Jun 15 2:23 PM

This World Cup belongs to Latin America’s middle class

Tens of thousands of fans were on hand to celebrate Colombia's win.
Paul Gilham / Getty Images

Colombia’s opening World Cup clash with Greece may have been played in the Brazilian city of Belo Horizonte, but the tens of thousands of Colombian fans filling the stadium would have made it feel like a home game for Los Cafeteros. That fact, and the similarly large fan turnout for other Latin American teams in Brazil, tells us something about the continent’s emerging middle class: World Cup match tickets cost hundreds of dollars, which together with air fares and accommodation in Brazil put the price of traveling to support their teams beyond the reach of most working class fans.

In 2011 the World Bank announced that, for the first time, more Latin Americans were middle class than were living in poverty. Of course, the term middle class in the region is sufficiently complex and elastic to stretch from anyone with a regular job in the formal economy to a university professor, but there is no doubt that the last decade of economic development has  spread wealth more widely in the region, creating more jobs in middle class occupations and the service sector.

The fruits of that shift are evident at the World Cup. In 1930, the final of the inaugural world Cup in Uruguay saw the political elites and high society of Buenos Aries rush across the Rio Plata for the game. Chilean exiles made their presence felt at the 1974 games, making anti-Pinochet protests in the stands. The leaders of the Argentine Barras Bravas, the organized and sometimes criminal gangs of fans, were present to see Madonna lift the cup in Mexico in 1986.  But it is only in the last decade that we have only begun to witness Latin American versions of the large caravans of fans that have traditionally accompanied European teams to the tournament. Substantial numbers of Brazilians and Mexicans traveled to South Africa in 2010, for example.

Television pictures can be deceptive, and wearing a Colombian shirt is no guarantee of citizenship, but the Estadio Mineirao in Belo Horizonte was awash with yellows — perhaps 20,000 in a crowd of 57,000. The Chilean media has been reporting that up to 10,000 are making the trip to Brazil, and it looked as if they were all present in Cuiaba as the national team swept past Australia. Uruguayans were thinner on the ground in their game against Costa Rica but still numbered a few thousand, but Mexicans were present in numbers that dwarfed the small, rain-drenched Cameroon presence.

Official FIFA ticket sales confirm this impression. Six of the top ten ticket buyers from outside of Brazil come inevitably from the richer countries of the industrialized north. Americans have been the biggest buyers, taking 125,000 tickets — followed by the Germans (55,000) and the English (51,000). Australians have ordered over 40,000 and the French 35,000.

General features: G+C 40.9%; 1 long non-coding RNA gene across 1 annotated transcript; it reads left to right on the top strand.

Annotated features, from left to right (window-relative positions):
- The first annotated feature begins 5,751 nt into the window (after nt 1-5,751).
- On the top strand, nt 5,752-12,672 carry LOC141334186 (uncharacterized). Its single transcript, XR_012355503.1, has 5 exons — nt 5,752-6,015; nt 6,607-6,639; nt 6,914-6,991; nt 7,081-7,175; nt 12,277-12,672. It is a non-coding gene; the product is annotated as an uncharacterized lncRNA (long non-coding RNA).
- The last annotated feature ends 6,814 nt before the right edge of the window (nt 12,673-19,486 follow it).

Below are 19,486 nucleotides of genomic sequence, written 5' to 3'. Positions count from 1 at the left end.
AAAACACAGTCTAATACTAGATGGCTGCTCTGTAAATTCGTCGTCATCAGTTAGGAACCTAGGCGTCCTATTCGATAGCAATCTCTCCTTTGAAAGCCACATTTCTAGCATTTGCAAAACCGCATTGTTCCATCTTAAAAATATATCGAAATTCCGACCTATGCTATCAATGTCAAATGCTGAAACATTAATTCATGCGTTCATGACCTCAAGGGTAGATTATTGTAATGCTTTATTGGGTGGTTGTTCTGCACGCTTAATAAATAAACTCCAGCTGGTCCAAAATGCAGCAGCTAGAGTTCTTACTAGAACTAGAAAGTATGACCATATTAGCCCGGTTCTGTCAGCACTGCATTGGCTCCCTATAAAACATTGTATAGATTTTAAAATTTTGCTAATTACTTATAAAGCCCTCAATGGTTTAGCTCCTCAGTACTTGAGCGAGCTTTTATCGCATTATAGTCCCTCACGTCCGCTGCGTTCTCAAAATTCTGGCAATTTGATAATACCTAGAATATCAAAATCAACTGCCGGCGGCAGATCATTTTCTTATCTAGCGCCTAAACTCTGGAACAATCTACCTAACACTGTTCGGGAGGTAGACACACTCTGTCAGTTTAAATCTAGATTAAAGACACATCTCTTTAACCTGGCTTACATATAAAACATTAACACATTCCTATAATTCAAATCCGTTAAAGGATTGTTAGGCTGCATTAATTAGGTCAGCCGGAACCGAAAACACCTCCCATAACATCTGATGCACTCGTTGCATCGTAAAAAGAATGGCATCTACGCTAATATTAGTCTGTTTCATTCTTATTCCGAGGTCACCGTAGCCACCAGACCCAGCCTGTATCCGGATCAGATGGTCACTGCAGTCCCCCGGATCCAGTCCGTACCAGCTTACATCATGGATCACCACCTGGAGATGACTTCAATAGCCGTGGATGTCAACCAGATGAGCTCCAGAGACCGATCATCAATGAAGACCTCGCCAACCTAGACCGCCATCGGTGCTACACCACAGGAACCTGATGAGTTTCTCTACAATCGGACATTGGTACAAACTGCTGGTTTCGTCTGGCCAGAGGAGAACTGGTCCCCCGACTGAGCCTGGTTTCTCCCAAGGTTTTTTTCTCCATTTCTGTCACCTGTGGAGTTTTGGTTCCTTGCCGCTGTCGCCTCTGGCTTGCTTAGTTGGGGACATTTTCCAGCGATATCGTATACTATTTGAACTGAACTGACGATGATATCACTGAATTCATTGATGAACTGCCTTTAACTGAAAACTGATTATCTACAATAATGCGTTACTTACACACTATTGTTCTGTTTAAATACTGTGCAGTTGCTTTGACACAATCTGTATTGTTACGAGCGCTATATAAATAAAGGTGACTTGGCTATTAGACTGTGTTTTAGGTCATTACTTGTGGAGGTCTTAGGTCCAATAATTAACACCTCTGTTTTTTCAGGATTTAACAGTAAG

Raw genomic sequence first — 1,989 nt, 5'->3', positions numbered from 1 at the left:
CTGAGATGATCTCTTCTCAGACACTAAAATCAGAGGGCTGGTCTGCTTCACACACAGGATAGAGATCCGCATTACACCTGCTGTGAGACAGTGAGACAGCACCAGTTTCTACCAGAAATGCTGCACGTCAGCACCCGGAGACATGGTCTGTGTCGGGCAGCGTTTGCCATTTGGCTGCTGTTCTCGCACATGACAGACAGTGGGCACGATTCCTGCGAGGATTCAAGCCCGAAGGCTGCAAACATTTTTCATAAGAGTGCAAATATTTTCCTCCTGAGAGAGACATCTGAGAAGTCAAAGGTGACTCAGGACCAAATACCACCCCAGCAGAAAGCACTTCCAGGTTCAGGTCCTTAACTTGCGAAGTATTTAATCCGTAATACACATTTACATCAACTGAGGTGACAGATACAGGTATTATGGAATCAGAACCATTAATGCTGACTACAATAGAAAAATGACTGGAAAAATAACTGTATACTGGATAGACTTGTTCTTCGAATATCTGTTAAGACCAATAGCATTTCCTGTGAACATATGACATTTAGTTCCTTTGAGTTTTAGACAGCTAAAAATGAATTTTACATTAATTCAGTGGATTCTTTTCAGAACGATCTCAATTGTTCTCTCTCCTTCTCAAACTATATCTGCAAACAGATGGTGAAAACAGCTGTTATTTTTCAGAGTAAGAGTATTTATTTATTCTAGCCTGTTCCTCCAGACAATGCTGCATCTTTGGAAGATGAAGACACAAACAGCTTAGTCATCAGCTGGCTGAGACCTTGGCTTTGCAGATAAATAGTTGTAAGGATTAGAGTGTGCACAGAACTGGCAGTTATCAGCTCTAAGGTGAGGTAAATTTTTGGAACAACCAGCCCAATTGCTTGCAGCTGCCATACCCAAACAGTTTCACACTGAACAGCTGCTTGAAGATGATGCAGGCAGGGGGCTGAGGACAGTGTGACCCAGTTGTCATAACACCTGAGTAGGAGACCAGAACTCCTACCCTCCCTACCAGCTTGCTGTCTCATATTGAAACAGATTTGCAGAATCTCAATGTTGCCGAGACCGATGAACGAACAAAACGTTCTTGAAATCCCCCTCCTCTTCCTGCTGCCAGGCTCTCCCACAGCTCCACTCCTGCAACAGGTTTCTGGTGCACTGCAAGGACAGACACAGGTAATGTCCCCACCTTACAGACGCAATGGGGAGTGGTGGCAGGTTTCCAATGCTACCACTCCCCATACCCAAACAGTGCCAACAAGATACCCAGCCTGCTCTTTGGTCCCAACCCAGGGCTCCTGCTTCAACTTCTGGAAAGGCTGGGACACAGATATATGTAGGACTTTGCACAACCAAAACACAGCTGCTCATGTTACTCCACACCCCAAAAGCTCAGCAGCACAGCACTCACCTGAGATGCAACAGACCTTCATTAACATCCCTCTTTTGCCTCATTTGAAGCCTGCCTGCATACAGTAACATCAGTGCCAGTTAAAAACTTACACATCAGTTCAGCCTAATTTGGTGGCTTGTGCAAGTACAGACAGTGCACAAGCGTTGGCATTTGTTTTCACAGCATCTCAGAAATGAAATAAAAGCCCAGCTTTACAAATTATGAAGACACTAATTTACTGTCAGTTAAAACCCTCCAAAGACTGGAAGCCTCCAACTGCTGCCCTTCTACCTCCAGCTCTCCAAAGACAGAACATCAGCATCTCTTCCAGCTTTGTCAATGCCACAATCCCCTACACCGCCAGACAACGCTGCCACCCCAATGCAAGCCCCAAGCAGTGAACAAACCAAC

In contrast to recent tournaments, however, there are four Latin American countries among the top ten ticket buyers — 60,000 tickets for the Colombians, more than 50,000 for the Argentines and over 30,000 for Chile and Mexico. If South Africa 2010 is anything to go by, then a good chunk of the U.S. allocation will have gone to Mexican-Americans following El Tri. I watched Mexico’s game against France in Polokwane with a Mexican anthropologist who estimated, by accent, that half of the Mexican support in the stadium hailed from Southern California.

The economics of a trip to the World Cup are such that we can safely assume the vast majority of these contingents are from the upper reaches of the urban middle classes back home, and my guess is they are predominantly young and highly educated. It will be interesting to see whether the huge Argentine presence looks similar or contains a bigger working class presence. These crowds are a hugely welcome addition to the spectacle, the Chileans use of fireworks  to celebrate a goal a pleasing subversion of FIFA’s stadium regulations.

They are hardly the only important social actors in the region, but Latin Americans new middle classes in all their complexity are important. The social and political consequences of their emergence have only just begun to register, but include the wave of liberal abortion legislation and the decriminalization of drugs, and the emergence of networked street level social protest in Chile and Brazil. The 2014 World Cup, in a small and refracted way, is their coming out party too.


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